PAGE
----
The Commission voted 3 to 0 to issue an administrative complaint and accept the proposed consent agreement, which is subject to a 30-day comment period before being made final. In an SEC filing, Blackbaud reported the FTC had not proposed a fine or any payment. Under the agreement, the company neither admitted nor denied allegations.
A breach was undetected for three months and then Blackbaud agreed to pay a ransom of about $250,000 to prevent the hacker from exposing stolen data without ever confirming the intruder then deleted that data.
It then waited almost two months to tell customers about the breach and then misled the breach even the Blackbaud knew as early as July 2020 the hacker had obtained data such as Social Security and bank account information.
In October, Blackbaud agreed to pay 49 states and the District of Columbia $49.5 million to settle litigation about the breach. Only California was not involved in the settlement. It has also paid $3 million to the SEC.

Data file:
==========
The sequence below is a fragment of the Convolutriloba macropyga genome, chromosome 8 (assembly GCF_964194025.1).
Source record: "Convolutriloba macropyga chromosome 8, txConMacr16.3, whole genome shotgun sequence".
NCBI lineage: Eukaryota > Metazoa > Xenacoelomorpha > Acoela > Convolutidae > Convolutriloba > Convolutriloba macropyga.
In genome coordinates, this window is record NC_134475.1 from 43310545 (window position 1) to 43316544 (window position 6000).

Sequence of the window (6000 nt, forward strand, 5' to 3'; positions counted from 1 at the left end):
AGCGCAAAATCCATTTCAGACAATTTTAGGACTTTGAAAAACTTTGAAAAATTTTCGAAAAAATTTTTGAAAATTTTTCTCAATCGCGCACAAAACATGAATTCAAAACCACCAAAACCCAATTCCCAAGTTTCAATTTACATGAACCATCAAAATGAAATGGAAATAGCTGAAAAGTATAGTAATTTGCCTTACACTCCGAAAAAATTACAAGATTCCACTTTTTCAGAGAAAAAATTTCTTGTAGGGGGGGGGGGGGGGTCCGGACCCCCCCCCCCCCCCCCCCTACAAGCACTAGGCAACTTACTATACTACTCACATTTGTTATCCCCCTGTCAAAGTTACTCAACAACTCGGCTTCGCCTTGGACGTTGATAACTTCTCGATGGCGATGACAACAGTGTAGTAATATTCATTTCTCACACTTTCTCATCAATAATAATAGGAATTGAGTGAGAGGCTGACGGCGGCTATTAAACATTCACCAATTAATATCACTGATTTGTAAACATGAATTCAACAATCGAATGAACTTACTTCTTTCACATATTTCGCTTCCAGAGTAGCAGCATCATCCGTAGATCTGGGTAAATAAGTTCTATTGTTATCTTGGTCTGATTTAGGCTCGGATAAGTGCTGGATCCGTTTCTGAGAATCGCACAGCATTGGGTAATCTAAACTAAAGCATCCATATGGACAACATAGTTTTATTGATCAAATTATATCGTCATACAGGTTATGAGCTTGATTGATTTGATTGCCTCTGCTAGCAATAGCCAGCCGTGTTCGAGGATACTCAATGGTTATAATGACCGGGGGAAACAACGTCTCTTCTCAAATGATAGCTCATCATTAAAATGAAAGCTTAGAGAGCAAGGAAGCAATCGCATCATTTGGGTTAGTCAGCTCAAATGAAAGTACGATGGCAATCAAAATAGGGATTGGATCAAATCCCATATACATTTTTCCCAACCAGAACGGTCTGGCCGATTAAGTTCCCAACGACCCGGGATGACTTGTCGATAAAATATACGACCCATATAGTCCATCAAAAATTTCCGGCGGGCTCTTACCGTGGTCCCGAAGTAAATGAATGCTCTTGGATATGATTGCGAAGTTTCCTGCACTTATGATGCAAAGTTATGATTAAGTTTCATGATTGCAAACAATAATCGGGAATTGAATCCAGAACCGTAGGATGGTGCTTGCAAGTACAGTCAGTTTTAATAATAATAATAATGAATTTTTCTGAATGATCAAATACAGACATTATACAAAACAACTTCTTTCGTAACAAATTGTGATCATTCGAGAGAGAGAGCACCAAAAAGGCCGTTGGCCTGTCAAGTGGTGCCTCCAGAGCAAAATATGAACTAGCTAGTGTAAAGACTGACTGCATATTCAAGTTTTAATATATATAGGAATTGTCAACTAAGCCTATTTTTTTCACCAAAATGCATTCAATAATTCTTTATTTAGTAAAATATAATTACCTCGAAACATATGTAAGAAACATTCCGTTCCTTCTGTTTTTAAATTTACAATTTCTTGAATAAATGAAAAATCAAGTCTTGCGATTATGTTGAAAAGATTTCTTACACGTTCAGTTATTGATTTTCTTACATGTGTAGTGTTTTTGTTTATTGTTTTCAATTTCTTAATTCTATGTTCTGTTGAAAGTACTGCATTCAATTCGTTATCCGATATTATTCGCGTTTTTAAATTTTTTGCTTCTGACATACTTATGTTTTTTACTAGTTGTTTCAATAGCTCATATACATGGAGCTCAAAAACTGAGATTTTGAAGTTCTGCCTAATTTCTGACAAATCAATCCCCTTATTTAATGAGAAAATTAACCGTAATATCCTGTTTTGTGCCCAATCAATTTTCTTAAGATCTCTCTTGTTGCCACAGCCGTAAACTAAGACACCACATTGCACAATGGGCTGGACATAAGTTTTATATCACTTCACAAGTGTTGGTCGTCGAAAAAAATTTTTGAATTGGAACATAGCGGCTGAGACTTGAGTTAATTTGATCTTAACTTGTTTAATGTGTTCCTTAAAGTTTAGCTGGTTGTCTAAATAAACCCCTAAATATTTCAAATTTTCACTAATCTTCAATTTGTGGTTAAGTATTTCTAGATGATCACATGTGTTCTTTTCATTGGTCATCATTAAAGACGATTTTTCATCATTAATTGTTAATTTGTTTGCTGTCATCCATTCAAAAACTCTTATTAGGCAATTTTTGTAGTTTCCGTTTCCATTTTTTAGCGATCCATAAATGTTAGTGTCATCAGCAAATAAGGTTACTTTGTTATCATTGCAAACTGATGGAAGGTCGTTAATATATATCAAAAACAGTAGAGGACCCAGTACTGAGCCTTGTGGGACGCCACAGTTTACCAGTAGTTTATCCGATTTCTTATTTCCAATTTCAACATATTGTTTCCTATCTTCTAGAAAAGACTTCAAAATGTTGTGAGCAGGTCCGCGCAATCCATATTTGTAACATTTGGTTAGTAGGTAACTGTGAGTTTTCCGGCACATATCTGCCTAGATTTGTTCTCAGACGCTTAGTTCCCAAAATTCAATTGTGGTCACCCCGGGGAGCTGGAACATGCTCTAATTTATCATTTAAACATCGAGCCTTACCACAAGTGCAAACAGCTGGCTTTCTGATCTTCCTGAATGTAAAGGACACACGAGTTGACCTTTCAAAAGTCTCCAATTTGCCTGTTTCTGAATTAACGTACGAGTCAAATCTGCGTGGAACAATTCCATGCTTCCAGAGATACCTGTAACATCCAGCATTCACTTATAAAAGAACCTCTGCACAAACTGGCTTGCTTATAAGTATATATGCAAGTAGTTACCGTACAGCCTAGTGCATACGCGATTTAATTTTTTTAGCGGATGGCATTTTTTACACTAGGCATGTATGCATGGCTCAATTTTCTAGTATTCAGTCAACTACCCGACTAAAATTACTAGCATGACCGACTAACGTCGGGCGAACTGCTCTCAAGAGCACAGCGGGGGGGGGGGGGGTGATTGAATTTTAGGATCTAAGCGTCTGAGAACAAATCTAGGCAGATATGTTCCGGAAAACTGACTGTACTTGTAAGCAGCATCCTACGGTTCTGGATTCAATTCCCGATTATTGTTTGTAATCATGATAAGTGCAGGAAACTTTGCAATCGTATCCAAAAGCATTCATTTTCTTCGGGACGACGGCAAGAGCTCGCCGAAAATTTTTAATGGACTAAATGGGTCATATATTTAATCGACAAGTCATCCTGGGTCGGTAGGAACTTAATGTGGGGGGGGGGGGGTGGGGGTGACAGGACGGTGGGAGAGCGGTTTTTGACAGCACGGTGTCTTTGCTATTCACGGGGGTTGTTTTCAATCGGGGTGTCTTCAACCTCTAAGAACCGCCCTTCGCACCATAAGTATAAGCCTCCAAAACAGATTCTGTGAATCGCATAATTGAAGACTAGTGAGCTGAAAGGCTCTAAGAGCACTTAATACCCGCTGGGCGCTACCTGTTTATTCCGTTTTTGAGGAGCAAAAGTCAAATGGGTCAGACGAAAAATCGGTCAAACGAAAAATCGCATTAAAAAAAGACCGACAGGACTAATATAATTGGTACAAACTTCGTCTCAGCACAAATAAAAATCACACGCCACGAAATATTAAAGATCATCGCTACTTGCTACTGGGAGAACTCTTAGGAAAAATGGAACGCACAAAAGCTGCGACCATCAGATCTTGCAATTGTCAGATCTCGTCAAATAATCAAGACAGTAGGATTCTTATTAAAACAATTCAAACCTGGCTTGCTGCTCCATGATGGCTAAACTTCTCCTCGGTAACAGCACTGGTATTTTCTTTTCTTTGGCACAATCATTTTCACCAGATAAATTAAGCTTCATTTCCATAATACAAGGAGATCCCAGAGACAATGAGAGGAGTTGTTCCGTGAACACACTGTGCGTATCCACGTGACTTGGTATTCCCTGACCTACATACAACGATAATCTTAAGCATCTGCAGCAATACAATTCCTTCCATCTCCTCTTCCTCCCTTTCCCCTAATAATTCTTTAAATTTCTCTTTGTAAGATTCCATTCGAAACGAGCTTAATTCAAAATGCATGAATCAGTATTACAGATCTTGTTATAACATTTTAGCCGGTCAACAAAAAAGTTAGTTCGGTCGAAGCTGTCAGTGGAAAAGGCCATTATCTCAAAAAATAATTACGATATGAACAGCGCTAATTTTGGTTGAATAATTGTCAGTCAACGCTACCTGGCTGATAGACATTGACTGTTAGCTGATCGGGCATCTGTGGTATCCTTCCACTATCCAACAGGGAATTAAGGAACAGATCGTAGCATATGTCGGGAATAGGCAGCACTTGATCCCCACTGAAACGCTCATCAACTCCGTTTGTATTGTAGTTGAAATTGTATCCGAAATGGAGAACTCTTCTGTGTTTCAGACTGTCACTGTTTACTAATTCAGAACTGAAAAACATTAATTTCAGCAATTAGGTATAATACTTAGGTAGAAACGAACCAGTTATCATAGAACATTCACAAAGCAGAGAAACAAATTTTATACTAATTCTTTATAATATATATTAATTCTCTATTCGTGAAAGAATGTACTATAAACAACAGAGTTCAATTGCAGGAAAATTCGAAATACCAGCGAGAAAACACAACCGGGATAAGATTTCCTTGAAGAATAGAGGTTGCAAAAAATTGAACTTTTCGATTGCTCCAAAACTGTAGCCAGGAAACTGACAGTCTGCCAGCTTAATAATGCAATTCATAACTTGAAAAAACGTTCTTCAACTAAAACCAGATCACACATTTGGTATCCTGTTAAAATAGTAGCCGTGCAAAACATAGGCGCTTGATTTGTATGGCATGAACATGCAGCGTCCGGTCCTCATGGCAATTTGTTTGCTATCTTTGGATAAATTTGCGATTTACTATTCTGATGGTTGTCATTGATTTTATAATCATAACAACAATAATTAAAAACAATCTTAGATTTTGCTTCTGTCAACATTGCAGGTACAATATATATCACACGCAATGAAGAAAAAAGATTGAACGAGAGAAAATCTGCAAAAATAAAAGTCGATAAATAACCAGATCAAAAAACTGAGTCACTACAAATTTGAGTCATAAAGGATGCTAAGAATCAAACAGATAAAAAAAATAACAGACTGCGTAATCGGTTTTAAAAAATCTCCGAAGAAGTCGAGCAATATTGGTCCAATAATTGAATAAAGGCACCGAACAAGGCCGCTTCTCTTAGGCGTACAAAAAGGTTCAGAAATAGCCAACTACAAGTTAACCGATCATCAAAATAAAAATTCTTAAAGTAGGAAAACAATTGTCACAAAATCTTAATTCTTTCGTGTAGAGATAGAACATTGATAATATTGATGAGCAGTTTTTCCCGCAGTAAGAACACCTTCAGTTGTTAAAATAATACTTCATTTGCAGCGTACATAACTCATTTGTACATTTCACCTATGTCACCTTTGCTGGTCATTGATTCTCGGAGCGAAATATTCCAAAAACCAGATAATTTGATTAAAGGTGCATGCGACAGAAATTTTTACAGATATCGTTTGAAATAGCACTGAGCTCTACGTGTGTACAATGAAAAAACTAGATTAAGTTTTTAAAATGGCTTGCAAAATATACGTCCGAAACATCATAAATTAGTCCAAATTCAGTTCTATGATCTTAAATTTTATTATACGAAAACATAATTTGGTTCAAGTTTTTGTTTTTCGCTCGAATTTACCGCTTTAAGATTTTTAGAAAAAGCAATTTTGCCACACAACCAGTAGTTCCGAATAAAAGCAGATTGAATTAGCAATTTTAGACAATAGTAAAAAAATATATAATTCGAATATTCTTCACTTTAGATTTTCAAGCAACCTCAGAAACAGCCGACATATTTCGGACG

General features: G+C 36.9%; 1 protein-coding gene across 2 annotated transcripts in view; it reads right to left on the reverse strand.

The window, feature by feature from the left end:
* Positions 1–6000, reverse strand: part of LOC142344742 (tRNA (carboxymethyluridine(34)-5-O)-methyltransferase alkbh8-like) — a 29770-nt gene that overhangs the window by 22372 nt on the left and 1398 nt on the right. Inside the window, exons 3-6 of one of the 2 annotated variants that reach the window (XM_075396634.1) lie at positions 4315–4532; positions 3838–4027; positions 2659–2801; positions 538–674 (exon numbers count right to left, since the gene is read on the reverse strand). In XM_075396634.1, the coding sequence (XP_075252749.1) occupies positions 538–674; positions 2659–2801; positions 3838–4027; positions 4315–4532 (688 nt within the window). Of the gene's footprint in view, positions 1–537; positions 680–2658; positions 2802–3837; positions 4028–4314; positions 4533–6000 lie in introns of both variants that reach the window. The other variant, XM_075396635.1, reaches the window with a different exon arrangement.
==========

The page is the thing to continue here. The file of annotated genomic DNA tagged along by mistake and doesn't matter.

The FTC announcement said Blackbaud failed to monitor hacker attempts to breach its networks, segment data to prevent them from easily accessing its networks and databases, ensure unneeded data tis deleted, adequately implement multifactor authentication, and test, review and assess its security controls. It also allowed employees to use default, weak, or identical passwords.
One the hacker accessed one database, it was able to move across easily multiple Blackbaud-hosted environments. Data that was retained unnecessarily included that of former customers.